I am just a bit aghast that I am not finsihing a Rendell book. Shecan usually entice me with her disturbing characters, bt not this time. The two primary protagonists ae just too twisted for my taste right now. One is likely schizophrenic, raised by hsi mentally ill mother, and the other is a sad, self-effacing guy who falls in love and begins to hav an affair with a married woman. Perhaps I'm jus tnot in the mood for this, and will give it another go later. The strong presence of a mentally ill ...more
Kathleen O'Nan
Ruth Rendell does it again! Another fun, dark-ish mystery that I enjoyed thoroughly. Probably the most enjoyable aspect was the confusion between the 2 main characters, each thinking the one wanted something other than they did. A classic, rough and tumble sociopathic murderer for hire and a classic bumbling accountant turned do-gooder can't help but fail to understand each other, lol!
Oct 02, 2013 rated it really liked it  ·  review of another edition
A bumbling accountant, an effective but simpleton killer, and repressed homosexuality combine to make this occasionally preposterous crime novel an amusing ride. Perhaps the most fairy-tale-ish of the two dozen Rendell books I've read.
Sep 16, 2017 rated it really liked it  ·  review of another edition
She is so good at interweaving flawed and often despicable people and making it creepily believable.
John Toffee
Mar 04, 2020 rated it really liked it  ·  review of another edition
Recommends it for: Lovers of british thrillers
In Ruth Rendell's stand alone thriller Martin Urban a young single accountant leading a very lonely life with very little female interaction finds himself rich after winning the football pools, all good so far. Then comes the next bit, which I have trouble with, he decides to give most of it away. The recipients will be mainly old people living in poor housing/conditions with the condition that they live outside of London where the prices are lower enabling to help more people.
Whilst Martin trie
At first I thought it was a bit boring. Martin Urban has won a lot of money and he decides to give about half of it away to people who can use it to buy a new house. However, this was not the main storyline of the book, which surprised me a bit. The story focuses more on Martin getting to know Francesca and getting into a relationship with her. But something is wrong and you realise it quite quickly, although Rendell does not give anything away yet.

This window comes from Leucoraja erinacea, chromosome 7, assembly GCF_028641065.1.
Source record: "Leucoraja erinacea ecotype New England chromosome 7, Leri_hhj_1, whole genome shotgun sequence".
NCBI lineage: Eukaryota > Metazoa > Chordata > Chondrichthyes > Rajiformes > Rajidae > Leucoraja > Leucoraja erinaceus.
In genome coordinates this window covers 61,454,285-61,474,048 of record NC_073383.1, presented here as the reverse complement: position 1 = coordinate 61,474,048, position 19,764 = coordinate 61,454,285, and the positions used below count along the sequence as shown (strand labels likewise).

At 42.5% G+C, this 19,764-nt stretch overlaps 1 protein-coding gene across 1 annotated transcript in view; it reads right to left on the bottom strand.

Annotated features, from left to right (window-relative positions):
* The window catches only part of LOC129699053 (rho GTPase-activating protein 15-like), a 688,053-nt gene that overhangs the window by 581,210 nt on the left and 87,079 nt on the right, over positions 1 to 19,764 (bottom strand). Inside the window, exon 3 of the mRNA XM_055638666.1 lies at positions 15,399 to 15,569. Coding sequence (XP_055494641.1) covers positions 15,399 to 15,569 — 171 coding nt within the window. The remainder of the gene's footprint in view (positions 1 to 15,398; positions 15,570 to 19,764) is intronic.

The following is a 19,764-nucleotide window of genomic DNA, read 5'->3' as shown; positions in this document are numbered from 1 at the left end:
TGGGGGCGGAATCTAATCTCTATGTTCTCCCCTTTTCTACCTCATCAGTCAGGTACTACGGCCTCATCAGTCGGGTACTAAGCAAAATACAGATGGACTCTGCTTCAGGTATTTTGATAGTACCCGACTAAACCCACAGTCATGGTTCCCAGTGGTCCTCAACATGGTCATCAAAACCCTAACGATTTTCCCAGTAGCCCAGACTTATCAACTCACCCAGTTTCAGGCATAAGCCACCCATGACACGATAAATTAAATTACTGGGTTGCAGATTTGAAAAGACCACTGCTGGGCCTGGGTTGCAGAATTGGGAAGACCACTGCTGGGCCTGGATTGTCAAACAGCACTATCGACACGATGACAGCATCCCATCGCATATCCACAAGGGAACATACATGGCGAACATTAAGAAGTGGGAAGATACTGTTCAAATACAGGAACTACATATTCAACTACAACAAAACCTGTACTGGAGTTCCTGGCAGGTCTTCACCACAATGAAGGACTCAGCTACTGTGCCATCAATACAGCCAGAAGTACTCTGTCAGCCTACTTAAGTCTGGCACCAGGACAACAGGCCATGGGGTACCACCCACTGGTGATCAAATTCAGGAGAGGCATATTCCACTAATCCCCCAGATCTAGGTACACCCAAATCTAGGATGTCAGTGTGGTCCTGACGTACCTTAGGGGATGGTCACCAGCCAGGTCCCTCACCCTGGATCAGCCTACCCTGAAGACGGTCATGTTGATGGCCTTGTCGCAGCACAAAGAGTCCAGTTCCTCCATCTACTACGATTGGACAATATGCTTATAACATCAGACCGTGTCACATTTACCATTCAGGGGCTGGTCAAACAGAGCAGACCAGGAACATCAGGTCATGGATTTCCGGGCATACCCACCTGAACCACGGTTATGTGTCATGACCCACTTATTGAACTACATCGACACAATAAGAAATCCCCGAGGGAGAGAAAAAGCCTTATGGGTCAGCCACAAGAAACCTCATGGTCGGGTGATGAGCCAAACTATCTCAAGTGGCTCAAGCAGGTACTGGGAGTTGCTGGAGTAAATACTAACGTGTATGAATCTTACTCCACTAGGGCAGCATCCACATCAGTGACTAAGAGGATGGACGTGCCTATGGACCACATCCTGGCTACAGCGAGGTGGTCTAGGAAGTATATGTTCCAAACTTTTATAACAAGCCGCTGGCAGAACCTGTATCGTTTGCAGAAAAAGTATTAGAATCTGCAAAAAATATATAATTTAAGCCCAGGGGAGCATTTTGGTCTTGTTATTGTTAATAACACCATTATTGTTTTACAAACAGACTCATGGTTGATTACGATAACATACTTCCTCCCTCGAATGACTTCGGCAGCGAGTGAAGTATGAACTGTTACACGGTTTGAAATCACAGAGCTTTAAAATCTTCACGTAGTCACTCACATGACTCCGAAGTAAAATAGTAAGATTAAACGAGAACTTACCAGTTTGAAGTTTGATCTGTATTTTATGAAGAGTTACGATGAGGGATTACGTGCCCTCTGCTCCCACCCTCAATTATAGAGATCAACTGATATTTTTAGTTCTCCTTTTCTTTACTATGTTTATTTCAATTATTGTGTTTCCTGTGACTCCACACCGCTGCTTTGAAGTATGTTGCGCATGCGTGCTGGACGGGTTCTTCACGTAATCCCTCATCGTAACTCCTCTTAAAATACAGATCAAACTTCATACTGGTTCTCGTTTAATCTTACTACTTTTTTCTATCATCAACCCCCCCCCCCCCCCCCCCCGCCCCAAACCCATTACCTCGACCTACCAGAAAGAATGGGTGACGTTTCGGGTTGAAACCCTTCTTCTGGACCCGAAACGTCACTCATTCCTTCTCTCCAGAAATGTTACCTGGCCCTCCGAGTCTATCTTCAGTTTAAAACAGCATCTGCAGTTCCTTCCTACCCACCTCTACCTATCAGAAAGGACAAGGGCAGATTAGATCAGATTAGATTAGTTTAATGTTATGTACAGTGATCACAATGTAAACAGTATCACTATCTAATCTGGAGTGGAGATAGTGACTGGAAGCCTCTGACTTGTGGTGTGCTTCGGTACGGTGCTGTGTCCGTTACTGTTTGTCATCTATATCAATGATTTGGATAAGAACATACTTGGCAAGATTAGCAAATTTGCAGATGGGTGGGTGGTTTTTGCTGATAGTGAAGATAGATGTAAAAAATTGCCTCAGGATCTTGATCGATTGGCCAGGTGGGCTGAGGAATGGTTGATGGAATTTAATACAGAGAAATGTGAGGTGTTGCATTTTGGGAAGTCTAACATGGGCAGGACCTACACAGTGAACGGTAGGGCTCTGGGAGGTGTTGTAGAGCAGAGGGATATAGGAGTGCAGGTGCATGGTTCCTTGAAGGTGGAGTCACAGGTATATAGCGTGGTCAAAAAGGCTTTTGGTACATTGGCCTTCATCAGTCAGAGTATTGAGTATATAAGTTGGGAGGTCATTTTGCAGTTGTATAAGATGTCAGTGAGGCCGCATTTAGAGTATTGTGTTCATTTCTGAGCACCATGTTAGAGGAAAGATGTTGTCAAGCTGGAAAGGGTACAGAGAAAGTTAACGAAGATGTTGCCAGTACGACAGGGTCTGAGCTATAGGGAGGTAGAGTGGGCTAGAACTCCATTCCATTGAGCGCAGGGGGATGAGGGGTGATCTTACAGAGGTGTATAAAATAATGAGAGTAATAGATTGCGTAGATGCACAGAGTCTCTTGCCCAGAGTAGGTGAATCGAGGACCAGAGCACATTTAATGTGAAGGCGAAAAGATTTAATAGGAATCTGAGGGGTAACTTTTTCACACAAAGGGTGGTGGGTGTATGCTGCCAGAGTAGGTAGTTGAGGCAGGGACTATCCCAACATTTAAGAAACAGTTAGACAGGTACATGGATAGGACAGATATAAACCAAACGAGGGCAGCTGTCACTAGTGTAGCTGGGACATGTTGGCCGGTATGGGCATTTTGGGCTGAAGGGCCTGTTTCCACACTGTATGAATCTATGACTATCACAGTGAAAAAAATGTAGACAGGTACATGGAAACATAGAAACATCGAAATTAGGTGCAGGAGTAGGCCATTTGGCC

At some point I got into the story and I wanted
Jan 26, 2019 rated it liked it  ·  review of another edition
Martin, a bachelor, becomes interested in a woman who works in a flower shop. She never wants Martin to drive her home, preferring to take a taxi. Other things about her slowly occur that make him wonder about her. Could she be married? Does she have another boyfriend?
When Martin wins a sizeable amount of money off of a lottery, he decides to give some away to people who could benefit from having nicer places to live. One of those people is Finn's mother, a woman with mental illness problems. Fi
Martin Urban is a young accountant leading the comfortable though somewhat dull life of a bachelor. Unexpectedly he wins a very large sum of money in a football pool (104,754 pounds 46 pence), but he decides to give half the money away to the poor. Then Francesca enters into his life, a mysterious young woman who captures his heart. And when he meets Finn, the twisted son of his mother's cleaning lady, the good intentions of Martin become fatally entangled with the macabre madness of Finn, with ...more
Another good psychological thriller of the kind I've come to expect from Rendell. I always enjoy the way that the characters link up & the way that events are misconstrued. All in all an entertaining read. ...more
Sandra Gornall
The audiobook narrator did good work with this - "Well, well."
Sep 23, 2017 rated it really liked it  ·  review of another edition
I enjoyed this book.

The storyline was very interesting but at times it was hard to follow the characters. I would recommend this book
Sally Wagley
Oct 19, 2017 rated it really liked it  ·  review of another edition
ruth rendell, as always, a shrewd observer of human frailty, focusing as she frequently does) on a character with confused sexual orientation
May 29, 2018 rated it really liked it  ·  review of another edition
A great read!
« previous 1 3 next »
topics  posts  views  last activity   
Mansfield Public ...: The"The Lake of Darkness" review by Janine O'Toole 1 3 Jul 17, 2014 04:50PM  

Readers also enjoyed

  • The Blood Doctor
  • The Minotaur
  • A Dark-Adapted Eye
  • Grasshopper
  • King Solomon's Carpet
  • The Chimney Sweeper's Boy
  • The Coffin Trail (Lake District Mystery #1)
  • The Cipher Garden (Lake District Mystery #2)
  • No Night is Too Long
  • The House of Stairs
  • The Black Tower (Adam Dalgliesh #5)
  • Gallowglass
  • The Brimstone Wedding
  • Death in Ecstasy (Roderick Alleyn, #4)
  • Cover Her Face (Adam Dalgliesh #1)
  • Fox Evil
  • A Fatal Inversion
  • Apeirogon
See similar books…
A.K.A. Barbara Vine

Ruth Barbara Rendell, Baroness Rendell of Babergh, CBE, who also wrote under the pseudonym Barbara Vine, was an acclaimed English crime writer, known for her many psychological thrillers and murder mysteries and above all for Inspector Wexford.

Related Articles

Looking to cozy up with a thrilling novel this winter? Consider The Silent Patient , the debut from Alex Michaelides. But don’t take our word...
159 likes · 57 comments